understanding sexuality and sexual identity - for family and friends

+ Save to your Spaces
If a young person has confided in you, take the time to ask them how you can support them.

The term sexuality refers to a person's sexual attractions, experiences of the attraction and sexual preferences.

There are many ways to describe sexuality (and gender). Many of these are captured by the term LGBTIQA+.

This includes:

L: lesbian (someone who identifies as a woman and is attracted to other people who identify as women)

G: gay (someone who is attracted to people who identify as the same gender)

B: bisexual (someone who is attracted to people of more than one gender)

T: transgender or trans people (someone whose personal and gender identity is different from the one they were assigned at birth)

I: intersex (someone who is born with chromosomes, reproductive organs or genitals that don't fit the narrow medical or social expectations for what it means to have a male or female body)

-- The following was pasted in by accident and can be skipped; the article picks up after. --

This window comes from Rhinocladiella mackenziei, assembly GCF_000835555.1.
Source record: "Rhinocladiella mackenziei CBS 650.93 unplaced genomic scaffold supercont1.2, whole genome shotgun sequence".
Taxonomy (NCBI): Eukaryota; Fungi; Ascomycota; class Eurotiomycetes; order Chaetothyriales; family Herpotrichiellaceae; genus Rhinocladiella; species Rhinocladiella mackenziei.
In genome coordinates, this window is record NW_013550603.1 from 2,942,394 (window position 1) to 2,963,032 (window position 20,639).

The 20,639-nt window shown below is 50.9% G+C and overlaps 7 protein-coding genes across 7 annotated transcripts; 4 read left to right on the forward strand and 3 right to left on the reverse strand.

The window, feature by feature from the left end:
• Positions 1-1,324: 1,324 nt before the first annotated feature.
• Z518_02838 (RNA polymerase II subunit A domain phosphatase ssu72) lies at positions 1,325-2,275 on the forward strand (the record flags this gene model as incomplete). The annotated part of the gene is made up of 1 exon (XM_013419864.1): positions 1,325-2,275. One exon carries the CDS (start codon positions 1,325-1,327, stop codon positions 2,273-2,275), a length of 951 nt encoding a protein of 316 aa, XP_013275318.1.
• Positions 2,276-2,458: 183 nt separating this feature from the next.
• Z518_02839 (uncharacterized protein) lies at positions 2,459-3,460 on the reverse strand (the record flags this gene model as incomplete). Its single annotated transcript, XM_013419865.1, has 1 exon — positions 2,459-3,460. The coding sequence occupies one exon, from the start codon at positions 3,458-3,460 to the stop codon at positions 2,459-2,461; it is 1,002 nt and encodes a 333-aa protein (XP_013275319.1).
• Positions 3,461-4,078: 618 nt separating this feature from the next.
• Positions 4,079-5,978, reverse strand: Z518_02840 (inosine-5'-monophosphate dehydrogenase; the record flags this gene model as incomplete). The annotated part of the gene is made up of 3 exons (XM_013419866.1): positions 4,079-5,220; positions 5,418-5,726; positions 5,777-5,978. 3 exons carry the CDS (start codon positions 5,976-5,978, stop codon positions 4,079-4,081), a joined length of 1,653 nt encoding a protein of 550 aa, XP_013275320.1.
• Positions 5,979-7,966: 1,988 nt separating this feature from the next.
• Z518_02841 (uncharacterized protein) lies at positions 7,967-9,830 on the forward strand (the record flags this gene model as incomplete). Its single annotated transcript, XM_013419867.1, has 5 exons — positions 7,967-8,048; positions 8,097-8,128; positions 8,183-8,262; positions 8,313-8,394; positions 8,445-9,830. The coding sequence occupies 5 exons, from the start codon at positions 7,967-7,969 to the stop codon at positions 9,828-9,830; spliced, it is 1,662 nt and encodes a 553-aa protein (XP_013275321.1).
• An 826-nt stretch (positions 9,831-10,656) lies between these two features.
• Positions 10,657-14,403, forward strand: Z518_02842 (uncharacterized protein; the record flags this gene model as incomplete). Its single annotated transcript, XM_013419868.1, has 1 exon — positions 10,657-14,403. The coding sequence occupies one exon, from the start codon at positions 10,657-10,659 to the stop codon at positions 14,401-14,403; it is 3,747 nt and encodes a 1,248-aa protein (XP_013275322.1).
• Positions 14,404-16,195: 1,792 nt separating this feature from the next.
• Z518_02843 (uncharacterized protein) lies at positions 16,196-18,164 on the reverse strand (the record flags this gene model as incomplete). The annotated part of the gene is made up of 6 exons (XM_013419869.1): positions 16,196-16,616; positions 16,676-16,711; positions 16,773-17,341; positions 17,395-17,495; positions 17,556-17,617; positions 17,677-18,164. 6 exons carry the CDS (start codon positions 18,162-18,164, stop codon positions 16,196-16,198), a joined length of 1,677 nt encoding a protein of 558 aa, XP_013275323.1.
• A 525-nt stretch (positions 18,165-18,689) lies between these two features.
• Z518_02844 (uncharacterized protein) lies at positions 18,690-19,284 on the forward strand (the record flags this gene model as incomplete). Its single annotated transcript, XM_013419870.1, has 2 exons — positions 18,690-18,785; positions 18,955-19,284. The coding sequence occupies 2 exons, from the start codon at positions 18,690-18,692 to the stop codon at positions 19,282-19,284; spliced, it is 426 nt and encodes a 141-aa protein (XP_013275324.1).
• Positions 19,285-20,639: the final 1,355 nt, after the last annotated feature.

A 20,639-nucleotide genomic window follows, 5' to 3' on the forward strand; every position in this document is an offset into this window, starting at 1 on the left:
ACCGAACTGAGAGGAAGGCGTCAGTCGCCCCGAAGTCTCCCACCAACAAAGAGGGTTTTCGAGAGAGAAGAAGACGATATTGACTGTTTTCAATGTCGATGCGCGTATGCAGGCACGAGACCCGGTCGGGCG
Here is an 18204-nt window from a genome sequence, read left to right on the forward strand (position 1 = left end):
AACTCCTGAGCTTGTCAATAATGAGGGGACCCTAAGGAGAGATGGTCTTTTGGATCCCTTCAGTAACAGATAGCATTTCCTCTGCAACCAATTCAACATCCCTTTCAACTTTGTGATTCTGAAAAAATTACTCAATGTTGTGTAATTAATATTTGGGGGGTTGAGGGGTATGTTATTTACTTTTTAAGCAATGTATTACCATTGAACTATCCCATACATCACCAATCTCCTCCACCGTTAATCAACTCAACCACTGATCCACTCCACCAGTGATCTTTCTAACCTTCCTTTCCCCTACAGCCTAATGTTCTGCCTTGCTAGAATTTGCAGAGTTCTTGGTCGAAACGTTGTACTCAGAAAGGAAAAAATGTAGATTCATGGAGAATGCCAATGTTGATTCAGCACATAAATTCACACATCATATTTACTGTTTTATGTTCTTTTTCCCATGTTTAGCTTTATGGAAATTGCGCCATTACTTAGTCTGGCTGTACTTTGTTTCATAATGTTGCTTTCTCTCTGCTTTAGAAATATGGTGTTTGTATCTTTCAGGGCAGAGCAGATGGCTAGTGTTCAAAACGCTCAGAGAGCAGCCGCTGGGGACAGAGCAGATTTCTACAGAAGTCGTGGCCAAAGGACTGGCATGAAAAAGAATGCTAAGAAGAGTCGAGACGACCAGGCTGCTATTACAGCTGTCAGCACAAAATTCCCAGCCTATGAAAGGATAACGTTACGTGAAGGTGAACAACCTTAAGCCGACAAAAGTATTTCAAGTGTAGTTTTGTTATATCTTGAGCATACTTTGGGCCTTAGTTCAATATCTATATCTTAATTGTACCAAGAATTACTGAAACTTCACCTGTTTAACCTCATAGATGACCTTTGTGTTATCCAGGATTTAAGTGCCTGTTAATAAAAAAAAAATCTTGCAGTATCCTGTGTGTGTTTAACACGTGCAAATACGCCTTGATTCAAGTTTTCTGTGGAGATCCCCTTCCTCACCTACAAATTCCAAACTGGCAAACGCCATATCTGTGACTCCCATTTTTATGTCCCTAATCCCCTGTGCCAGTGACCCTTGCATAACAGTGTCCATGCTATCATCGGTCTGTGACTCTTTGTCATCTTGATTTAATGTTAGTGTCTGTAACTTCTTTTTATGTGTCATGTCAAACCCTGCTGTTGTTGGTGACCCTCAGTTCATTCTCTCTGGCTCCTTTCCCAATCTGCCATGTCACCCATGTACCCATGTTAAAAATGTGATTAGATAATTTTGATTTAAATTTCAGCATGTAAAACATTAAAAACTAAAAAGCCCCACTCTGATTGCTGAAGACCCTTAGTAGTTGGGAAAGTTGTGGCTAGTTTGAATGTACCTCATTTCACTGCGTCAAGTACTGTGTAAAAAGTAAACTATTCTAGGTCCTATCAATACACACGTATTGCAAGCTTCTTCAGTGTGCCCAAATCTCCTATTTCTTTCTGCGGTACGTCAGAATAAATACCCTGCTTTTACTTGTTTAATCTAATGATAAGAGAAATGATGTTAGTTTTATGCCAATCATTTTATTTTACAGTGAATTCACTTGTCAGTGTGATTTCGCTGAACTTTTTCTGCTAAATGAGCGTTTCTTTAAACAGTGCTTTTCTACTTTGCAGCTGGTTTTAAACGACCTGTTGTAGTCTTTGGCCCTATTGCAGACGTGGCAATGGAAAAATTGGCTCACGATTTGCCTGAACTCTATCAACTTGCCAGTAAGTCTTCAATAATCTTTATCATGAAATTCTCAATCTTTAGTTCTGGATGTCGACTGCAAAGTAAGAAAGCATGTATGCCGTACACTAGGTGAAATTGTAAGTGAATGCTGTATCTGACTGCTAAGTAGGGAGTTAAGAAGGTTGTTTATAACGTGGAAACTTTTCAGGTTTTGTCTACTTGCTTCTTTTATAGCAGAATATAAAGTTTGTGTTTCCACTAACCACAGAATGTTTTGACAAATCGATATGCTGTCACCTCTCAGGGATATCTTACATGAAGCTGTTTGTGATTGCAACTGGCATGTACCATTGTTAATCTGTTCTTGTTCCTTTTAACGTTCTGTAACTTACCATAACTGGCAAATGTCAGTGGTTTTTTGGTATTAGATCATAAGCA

Q: queer (this term has many different meanings, but it has been reclaimed by many as a proud term to describe sexuality or gender that is anything other than cisgender and/or heterosexual)

A: asexual (someone who has low or no sexual attraction to any gender, but may have a romantic attraction towards another person)

+: (this acknowledges there are many other diverse sexual orientations and gender identities).

For a more complete list of terms, see AIFS’ LGBTIQA+ Communities, Glossary of Common Terms

While they are sometimes talked about together, sexual identity is different to gender identity.

Inviting you in

If a young person lets you know that they identify with a diverse sexuality you are being trusted with very private and personal information. They may have never talked to anyone about this before, or they may have only just begun to understand and feel comfortable with their sexuality. They trust that you will support and accept them – they have ‘invited you in’.